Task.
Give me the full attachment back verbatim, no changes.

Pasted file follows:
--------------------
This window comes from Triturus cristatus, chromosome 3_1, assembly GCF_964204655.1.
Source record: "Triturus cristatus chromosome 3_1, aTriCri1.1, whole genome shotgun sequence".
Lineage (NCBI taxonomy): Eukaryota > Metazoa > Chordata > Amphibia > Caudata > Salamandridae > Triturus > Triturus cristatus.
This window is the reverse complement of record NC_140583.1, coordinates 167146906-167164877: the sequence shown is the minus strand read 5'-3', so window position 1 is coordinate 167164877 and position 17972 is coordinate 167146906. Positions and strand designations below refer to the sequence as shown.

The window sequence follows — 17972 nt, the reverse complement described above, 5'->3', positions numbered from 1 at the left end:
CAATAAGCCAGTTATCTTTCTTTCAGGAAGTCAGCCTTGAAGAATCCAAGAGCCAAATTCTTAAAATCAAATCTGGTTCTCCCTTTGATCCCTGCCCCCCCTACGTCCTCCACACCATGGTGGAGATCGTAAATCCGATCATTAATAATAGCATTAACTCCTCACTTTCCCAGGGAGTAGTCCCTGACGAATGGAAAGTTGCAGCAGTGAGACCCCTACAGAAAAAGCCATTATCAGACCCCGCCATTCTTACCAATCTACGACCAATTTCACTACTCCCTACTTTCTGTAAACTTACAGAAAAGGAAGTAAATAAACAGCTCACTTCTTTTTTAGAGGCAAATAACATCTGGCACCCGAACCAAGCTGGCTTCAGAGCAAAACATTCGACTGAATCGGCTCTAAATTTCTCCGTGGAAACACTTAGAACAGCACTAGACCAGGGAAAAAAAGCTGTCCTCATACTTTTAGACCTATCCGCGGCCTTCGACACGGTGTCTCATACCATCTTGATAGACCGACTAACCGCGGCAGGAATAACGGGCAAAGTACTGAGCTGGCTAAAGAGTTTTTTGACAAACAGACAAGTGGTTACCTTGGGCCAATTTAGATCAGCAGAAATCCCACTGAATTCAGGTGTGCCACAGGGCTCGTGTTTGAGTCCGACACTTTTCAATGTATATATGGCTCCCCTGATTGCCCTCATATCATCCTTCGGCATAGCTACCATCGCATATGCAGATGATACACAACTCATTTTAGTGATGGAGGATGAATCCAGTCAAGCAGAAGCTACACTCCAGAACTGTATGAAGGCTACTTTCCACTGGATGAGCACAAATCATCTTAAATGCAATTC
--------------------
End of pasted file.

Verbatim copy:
This window comes from Triturus cristatus, chromosome 3_1, assembly GCF_964204655.1.
Source record: "Triturus cristatus chromosome 3_1, aTriCri1.1, whole genome shotgun sequence".
Lineage (NCBI taxonomy): Eukaryota > Metazoa > Chordata > Amphibia > Caudata > Salamandridae > Triturus > Triturus cristatus.
This window is the reverse complement of record NC_140583.1, coordinates 167146906-167164877: the sequence shown is the minus strand read 5'-3', so window position 1 is coordinate 167164877 and position 17972 is coordinate 167146906. Positions and strand designations below refer to the sequence as shown.

The window sequence follows — 17972 nt, the reverse complement described above, 5'->3', positions numbered from 1 at the left end:
CAATAAGCCAGTTATCTTTCTTTCAGGAAGTCAGCCTTGAAGAATCCAAGAGCCAAATTCTTAAAATCAAATCTGGTTCTCCCTTTGATCCCTGCCCCCCCTACGTCCTCCACACCATGGTGGAGATCGTAAATCCGATCATTAATAATAGCATTAACTCCTCACTTTCCCAGGGAGTAGTCCCTGACGAATGGAAAGTTGCAGCAGTGAGACCCCTACAGAAAAAGCCATTATCAGACCCCGCCATTCTTACCAATCTACGACCAATTTCACTACTCCCTACTTTCTGTAAACTTACAGAAAAGGAAGTAAATAAACAGCTCACTTCTTTTTTAGAGGCAAATAACATCTGGCACCCGAACCAAGCTGGCTTCAGAGCAAAACATTCGACTGAATCGGCTCTAAATTTCTCCGTGGAAACACTTAGAACAGCACTAGACCAGGGAAAAAAAGCTGTCCTCATACTTTTAGACCTATCCGCGGCCTTCGACACGGTGTCTCATACCATCTTGATAGACCGACTAACCGCGGCAGGAATAACGGGCAAAGTACTGAGCTGGCTAAAGAGTTTTTTGACAAACAGACAAGTGGTTACCTTGGGCCAATTTAGATCAGCAGAAATCCCACTGAATTCAGGTGTGCCACAGGGCTCGTGTTTGAGTCCGACACTTTTCAATGTATATATGGCTCCCCTGATTGCCCTCATATCATCCTTCGGCATAGCTACCATCGCATATGCAGATGATACACAACTCATTTTAGTGATGGAGGATGAATCCAGTCAAGCAGAAGCTACACTCCAGAACTGTATGAAGGCTACTTTCCACTGGATGAGCACAAATCATCTTAAATGCAATTC